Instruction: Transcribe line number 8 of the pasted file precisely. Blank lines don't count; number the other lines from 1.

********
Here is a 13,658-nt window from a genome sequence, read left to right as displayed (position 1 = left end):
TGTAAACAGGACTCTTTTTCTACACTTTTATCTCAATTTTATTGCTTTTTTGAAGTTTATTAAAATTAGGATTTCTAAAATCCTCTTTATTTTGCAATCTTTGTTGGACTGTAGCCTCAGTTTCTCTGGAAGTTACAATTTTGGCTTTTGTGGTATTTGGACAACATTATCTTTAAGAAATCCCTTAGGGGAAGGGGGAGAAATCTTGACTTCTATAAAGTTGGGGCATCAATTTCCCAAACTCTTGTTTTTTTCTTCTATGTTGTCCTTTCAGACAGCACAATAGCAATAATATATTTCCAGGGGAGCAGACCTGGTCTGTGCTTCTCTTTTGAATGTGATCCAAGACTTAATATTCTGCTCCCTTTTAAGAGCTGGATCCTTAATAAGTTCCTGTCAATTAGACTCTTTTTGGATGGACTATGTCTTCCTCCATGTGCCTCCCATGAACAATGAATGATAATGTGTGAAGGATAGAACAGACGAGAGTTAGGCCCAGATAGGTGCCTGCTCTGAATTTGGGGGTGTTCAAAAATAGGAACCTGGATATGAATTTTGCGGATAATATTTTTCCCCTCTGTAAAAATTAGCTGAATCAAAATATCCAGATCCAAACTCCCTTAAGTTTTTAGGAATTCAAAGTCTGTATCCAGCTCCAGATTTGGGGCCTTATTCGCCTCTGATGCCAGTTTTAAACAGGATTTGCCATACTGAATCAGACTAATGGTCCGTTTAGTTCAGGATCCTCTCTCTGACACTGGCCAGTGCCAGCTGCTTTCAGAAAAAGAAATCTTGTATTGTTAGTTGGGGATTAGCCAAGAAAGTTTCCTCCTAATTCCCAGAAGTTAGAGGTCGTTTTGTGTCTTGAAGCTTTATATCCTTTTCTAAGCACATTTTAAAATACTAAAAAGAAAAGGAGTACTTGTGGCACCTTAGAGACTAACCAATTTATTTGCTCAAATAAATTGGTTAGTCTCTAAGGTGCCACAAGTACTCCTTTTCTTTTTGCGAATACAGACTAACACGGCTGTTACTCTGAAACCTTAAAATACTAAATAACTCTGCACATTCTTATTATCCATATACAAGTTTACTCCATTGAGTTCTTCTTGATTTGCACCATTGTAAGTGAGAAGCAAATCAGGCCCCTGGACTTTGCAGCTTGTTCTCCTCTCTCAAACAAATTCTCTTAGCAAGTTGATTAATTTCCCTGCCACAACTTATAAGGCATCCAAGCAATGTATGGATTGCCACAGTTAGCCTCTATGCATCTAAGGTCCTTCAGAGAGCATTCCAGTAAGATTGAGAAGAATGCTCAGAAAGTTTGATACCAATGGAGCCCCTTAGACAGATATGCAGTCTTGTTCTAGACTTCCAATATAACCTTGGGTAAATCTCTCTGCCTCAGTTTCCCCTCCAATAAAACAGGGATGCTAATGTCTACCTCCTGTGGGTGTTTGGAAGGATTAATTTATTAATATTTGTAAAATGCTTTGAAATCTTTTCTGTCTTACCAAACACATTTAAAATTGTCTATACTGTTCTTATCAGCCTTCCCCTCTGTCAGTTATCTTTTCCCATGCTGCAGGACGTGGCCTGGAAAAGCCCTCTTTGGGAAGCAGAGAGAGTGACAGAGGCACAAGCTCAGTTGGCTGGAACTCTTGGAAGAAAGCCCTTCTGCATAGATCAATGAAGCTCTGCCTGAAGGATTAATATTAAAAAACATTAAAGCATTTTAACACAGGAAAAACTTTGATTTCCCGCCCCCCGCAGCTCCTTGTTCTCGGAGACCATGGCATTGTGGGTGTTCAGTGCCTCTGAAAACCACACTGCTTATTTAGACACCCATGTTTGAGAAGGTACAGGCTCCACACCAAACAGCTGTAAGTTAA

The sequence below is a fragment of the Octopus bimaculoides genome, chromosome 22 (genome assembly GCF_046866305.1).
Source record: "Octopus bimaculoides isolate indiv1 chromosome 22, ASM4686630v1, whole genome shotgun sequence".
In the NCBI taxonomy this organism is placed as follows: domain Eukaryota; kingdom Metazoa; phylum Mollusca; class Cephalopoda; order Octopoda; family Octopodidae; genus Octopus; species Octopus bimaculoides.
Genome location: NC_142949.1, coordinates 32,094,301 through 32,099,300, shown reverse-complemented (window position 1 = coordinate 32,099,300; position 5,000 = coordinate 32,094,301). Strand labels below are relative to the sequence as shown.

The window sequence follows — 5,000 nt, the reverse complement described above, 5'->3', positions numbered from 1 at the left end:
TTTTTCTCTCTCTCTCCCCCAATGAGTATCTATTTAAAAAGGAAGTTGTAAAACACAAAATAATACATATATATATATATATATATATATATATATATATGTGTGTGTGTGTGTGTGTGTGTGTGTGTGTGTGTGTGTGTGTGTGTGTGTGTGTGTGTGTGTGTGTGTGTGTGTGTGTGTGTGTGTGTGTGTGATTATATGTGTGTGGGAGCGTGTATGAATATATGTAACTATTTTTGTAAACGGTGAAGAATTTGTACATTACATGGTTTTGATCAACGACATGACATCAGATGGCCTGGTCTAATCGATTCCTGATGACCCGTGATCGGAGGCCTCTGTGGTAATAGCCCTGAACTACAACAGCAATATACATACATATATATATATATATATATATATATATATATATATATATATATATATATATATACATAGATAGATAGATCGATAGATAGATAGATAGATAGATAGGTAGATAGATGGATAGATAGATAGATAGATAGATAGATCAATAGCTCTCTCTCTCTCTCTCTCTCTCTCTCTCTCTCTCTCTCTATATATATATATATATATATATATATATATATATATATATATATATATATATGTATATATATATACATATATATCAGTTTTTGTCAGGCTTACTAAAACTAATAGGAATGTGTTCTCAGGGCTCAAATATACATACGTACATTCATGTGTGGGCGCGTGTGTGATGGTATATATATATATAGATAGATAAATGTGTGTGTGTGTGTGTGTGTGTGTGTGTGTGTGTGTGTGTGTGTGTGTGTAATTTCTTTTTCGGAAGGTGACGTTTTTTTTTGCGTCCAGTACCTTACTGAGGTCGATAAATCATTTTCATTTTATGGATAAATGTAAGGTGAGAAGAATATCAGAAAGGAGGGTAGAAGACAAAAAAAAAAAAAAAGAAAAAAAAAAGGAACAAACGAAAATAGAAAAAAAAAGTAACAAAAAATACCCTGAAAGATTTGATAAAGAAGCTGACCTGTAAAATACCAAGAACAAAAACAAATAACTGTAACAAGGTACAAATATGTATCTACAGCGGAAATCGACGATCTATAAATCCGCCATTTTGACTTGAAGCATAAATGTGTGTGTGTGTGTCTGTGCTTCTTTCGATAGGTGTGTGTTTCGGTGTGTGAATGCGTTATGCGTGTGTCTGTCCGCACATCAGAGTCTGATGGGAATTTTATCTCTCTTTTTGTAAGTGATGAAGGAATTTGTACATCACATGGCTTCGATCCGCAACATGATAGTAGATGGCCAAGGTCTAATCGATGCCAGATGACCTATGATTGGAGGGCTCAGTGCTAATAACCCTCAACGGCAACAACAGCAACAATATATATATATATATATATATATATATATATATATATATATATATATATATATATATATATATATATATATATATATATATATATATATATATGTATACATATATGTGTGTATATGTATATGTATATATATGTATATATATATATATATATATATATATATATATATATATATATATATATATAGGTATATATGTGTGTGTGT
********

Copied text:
TTTTTCTCTCTCTCTCCCCCAATGAGTATCTATTTAAAAAGGAAGTTGTAAAACACAAAATAATACATATATATATATATATATATATATATATATATATGTGTGTGTGTGTGTGTGTGTGTGTGTGTGTGTGTGTGTGTGTGTGTGTGTGTGTGTGTGTGTGTGTGTGTGTGTGTGTGTGTGTGTGTGTGTGATTATATGTGTGTGGGAGCGTGTATGAATATATGTAACTATTTTTGTAAACGGTGAAGAATTTGTACATTACATGGTTTTGATCAACGACATGACATCAGATGGCCTGGTCTAATCGATTCCTGATGACCCGTGATCGGAGGCCTCTGTGGTAATAGCCCTGAACTACAACAGCAATATACATACATATATATATATATATATATATATATATATATATATATATATATATATATATATACATAGATAGATAGATCGATAGATAGATAGATAGATAGATAGGTAGATAGATGGATAGATAGATAGATAGATAGATAGATCAATAGCTCTCTCTCTCTCTCTCTCTCTCTCTCTCTCTCTCTCTCTATATATATATATATATATATATATATATATATATATATATATATATATATATGTATATATATATACATATATATCAGTTTTTGTCAGGCTTACTAAAACTAATAGGAATGTGTTCTCAGGGCTCAAATATACATACGTACATTCATGTGTGGGCGCGTGTGTGATGGTATATATATATATAGATAGATAAATGTGTGTGTGTGTGTGTGTGTGTGTGTGTGTGTGTGTGTGTGTGTGTGTGTAATTTCTTTTTCGGAAGGTGACGTTTTTTTTTGCGTCCAGTACCTTACTGAGGTCGATAAATCATTTTCATTTTATGGATAAATGTAAGGTGAGAAGAATATCAGAAAGGAGGGTAGAAGACAAAAAAAAAAAAAAAGAAAAAAAAAAGGAACAAACGAAAATAGAAAAAAAAAGTAACAAAAAATACCCTGAAAGATTTGATAAAGAAGCTGACCTGTAAAATACCAAGAACAAAAACAAATAACTGTAACAAGGTACAAATATGTATCTACAGCGGAAATCGACGATCTATAAATCCGCCATTTTGACTTGAAGCATAAATGTGTGTGTGTGTGTCTGTGCTTCTTTCGATAGGTGTGTGTTTCGGTGTGTGAATGCGTTATGCGTGTGTCTGTCCGCACATCAGAGTCTGATGGGAATTTTATCTCTCTTTTTGTAAGTGATGAAGGAATTTGTACATCACATGGCTTCGATCCGCAACATGATAGTAGATGGCCAAGGTCTAATCGATGCCAGATGACCTATGATTGGAGGGCTCAGTGCTAATAACCCTCAACGGCAACAACAGCAACAATATATATATATATATATATATATATATATATATATATATATATATATATATATATATATATATATATATATATATATATATATATATATATATGTATACATATATGTGTGTATATGTATATGTATATATATGTATATATATATATATATATATATATATATATATATATATATATATATATATAGGTATATATGTGTGTGTGT